Sales Managers as Empathetic Leaders

Article Contributed by Guest Author Pam Watson Korbel

As an interim sales manager, I have developed a new-found appreciation for Empathy and believe it may be the most under-utilized tool of business leaders.  My conclusion results from first-hand observation.  We expect our sales executives to show empathy to both clients and prospects.  Unfortunately, as sales managers we often do not display empathy to become role models for the employees we supervise.  Here are some examples:

  1. I heard a sales manager report that he told his staff directly, “If you think you’re a top sales person, then I don’t want to see you in the office.”   A better approach might be to provide a guideline to sales staff on how many hours a week to spend outside the office and what those activities should include.  Consider saying directly, “A top sales person spends 20 hours a week meeting with prospects and clients and attending networking meetings.”
  2. Some sales managers keep their staff on the telephone cold calling until they find success the same day.  In my experience, this backfires.  A pattern of no response from prospects leads to low energy for the sales person and becomes a negative cycle.  I give permission for my staff to change gears and work on a different activity in these situations to regenerate their energy.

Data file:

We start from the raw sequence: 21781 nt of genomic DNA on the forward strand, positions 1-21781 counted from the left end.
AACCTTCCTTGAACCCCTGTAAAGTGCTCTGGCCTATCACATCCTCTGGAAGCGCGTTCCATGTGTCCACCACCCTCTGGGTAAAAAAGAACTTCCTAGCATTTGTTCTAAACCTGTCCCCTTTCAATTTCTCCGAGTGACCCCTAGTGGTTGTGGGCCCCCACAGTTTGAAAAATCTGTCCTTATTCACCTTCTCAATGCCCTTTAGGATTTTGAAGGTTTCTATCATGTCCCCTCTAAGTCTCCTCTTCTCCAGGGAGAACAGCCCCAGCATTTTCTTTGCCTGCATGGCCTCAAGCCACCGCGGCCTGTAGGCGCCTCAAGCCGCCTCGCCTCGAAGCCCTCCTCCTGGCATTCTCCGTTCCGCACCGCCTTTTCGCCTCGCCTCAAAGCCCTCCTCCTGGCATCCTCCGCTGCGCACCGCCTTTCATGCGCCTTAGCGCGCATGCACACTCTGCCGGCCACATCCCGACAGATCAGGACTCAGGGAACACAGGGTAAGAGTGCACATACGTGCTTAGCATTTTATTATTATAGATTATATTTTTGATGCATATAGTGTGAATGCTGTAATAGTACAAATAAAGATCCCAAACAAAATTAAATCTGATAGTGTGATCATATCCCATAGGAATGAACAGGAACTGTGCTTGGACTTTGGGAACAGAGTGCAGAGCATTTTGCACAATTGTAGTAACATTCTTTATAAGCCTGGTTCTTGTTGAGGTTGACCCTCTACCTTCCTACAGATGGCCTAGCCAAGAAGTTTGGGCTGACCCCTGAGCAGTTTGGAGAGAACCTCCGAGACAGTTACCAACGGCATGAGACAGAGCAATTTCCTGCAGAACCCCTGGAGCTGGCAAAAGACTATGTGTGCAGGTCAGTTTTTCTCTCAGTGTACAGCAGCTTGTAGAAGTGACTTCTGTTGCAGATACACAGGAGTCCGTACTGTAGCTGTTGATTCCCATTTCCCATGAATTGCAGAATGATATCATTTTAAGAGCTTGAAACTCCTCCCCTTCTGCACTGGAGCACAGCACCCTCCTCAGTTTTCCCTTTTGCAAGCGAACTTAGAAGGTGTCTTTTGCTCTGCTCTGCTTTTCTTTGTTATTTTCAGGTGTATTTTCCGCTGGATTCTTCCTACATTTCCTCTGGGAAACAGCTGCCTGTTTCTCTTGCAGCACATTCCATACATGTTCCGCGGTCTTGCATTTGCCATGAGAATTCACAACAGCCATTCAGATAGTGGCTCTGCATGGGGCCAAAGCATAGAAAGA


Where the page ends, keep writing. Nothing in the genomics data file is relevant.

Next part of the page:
3. Too many sales managers focus on pushing paper and measuring numbers and don’t put enough time into ‘partnering’ with their staff.  Making sales visits with your sales executives provides opportunities to be a role model and a teacher and promotes trust.

Showing empathy to your sales staff is not weakness.  It shows strength.  Most sales managers walked along the same paths and could engender stronger performance from their staffs by being more empathetic.  Being a role model and a teacher are the productive methods to show empathy.

2 Responses to “Sales Managers as Empathetic Leaders”

  • This is an interesting article and I really appreciate your perspective here. I do believe that there are many old style leaders who view any type of emotion to be a sign of weakness. I certainly don’t believe that to be true.

    Certainly recognizing and understanding the feelings of others is an important leadership tool. It helps you understand how to react and what next steps can be taken. Perhaps the challenge lies in the confusion that somehow empathetic leaders will allow their empathy to override their business sense and allow people to make excuses for a lack of performance. I certainly believe that good leaders can have empathy and still hold people accountable for results.

    Thanks for posting this.

    Dave Meyer
    Author: The Engaged Manager

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